It was from a comforting place, of deep certainties and contentment, that Craig Brown suddenly re-emerged in the competitive heart of Scottish football. Five years had passed since his previous management job when Motherwell appointed him in charge of a team last December that was reduced to a state of anxiety. He was 69, his knees were a little more troublesome and his hair was a little greyer around the temples, but then Brown has always been most adept at confounding assumptions made about him.
Motherwell might yet qualify for the Europa League and a run of 12 League games undefeated after Brown's first match in charge saw him win consecutive manager-of-the-month awards. It has been a form of rejuvenation, for the club and Brown. We had come to accept that his connection with the game was limited to working in the media and reaching into anecdotes and wisdom accumulated during his 47-year career.
The return to Motherwell was temporary at first, but he has been so successful (he was anticipating a struggle against relegation, as the team had not won in eight games when he arrived) that his contract has been extended until the end of next season. There is a sense of Brown redefining, with the measured air of a man who has long forgotten the need to be in a hurry, something of his standing.
"When we went to Motherwell, the manager at the top of the Scottish Premier league was the oldest, Walter Smith," Brown says. "The manager I thought was going to win the Champions' League, until Wednesday, is the oldest manager, Alex Ferguson. Harry Redknapp, Arsène Wenger and Roy Hodgson are all over 60. You should not discard experience too readily."
There was a brief sense of incredulity when Brown was appointed, given the distance from his last direct involvement with management. Motherwell's squad is young, and even the club's goalkeeping coach, Stewart Kerr, played for Brown's Scotland Under-21s. He is a highly-respected figure, held in great affection, but the geniality can obscure a sharp football mind.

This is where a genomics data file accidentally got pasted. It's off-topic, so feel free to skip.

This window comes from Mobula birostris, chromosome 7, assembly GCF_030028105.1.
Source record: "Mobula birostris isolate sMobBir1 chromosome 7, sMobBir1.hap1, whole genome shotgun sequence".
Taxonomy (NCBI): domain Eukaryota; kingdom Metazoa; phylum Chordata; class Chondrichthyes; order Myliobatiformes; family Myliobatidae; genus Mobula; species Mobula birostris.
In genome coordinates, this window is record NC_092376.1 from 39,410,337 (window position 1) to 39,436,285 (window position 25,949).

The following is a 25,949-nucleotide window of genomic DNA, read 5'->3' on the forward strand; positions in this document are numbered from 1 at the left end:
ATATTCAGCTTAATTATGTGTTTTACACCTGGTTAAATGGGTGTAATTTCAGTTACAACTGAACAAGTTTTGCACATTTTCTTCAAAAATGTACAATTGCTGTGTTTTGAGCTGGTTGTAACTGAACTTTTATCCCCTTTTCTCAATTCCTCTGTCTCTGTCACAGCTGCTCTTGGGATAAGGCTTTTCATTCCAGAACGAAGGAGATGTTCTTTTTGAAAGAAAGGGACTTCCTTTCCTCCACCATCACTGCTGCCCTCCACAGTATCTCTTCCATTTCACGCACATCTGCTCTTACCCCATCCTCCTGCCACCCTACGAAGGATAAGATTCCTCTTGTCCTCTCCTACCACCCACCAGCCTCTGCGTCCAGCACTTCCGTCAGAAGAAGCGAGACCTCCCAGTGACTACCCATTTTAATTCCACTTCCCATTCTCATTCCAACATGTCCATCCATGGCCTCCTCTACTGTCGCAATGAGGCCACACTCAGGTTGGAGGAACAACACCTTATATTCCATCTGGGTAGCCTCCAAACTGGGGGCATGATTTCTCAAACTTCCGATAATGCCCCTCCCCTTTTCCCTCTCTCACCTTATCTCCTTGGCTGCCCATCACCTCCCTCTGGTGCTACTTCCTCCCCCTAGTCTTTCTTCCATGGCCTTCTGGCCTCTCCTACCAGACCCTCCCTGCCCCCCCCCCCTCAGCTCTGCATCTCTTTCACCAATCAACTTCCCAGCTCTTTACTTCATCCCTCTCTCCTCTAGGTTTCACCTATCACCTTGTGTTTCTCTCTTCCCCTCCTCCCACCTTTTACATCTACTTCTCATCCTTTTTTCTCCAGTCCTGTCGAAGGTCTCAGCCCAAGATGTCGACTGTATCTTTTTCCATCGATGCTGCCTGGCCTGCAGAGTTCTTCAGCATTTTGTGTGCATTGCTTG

In Motherwell's run of 12 undefeated games, they conceded only three goals. Defeats in the last two games apart, the impact of Brown and his irascible 62-year-old assistant, Archie Knox, has been assertive.
"I can remember the first meeting with the players," Brown recalls. "I said, 'look guys, it's a great job, you get paid for keeping fit, but you look miserable. Get a smile on your faces'. Then Archie said, 'and I'll just fucking knock it off'. I have a couple of sons who are just a bit older than them, and Archie and I are young at heart. And when you've had to play Brazil in the opening game of the World Cup, preparing your team for an SPL game is not quite as demanding."
Brown is the last manager to lead Scotland to a major championship and time has brought a re-evaluation of his work. By the end of his eight-year reign in charge of the national team, he was considered too amiable, too familiar, but the country's failure to qualify for the World Cup or European Championships since 1998 is an enduring regret. He believes, though, that Craig Levein can lead Scotland to Euro 2012. "I genuinely feel that we've got an outstanding chance of getting into the play-offs," he says. "[Levein] was the popular choice of the fans, the other managers and the media. When I got the job, they were saying, What are they doing? I was viewed with suspicion."
Brown remains an avid follower of international football, and in Fabio Capello he is convinced England have a manager capable of asserting the priorities and imperatives required to win the World Cup in South Africa. Having lived south of the border since joining Preston in 2002, Brown also doesn't share that inherent prejudice so often apparent in Scots against English success in the game.
"You can't fail to be impressed by Capello," he says. "Not because he banned mobile phones and smartened the players up, just because of his overall handling of the situation. England have a real possibility of winning. I'm not one of the guys who thinks that because we're Scottish, we want England to fail. Let England do well, but we'll still beat them when we play them."
Win! VIP tickets to meet Hurst and Shilton
Two readers have a chance to win VIP tickets to a special event, where they will meet and have photographs taken with Sir Geoff Hurst and Peter Shilton. At Stamford Bridge on Wednesday 19 May, Brainwave, one of the UK's leading charities working with children with disabilities and development delay to reach their full potential, will host a World Cup dinner. The event features "Beat the Goalie", giving people a chance to score past England's most-capped player, goalkeeping legend Shilton. Also, 1966 hat-trick hero Hurst will take part in a Q&A, and guests have a chance to have their picture taken with the match ball he belted past West Germany in the final. To have a chance of winning, answer this question:
In which World Cup was the infamous Maradona "Hand of God" goal?
Email your answer to firstname.lastname@example.org by noon on Tuesday 13 April. Please include your full name and address.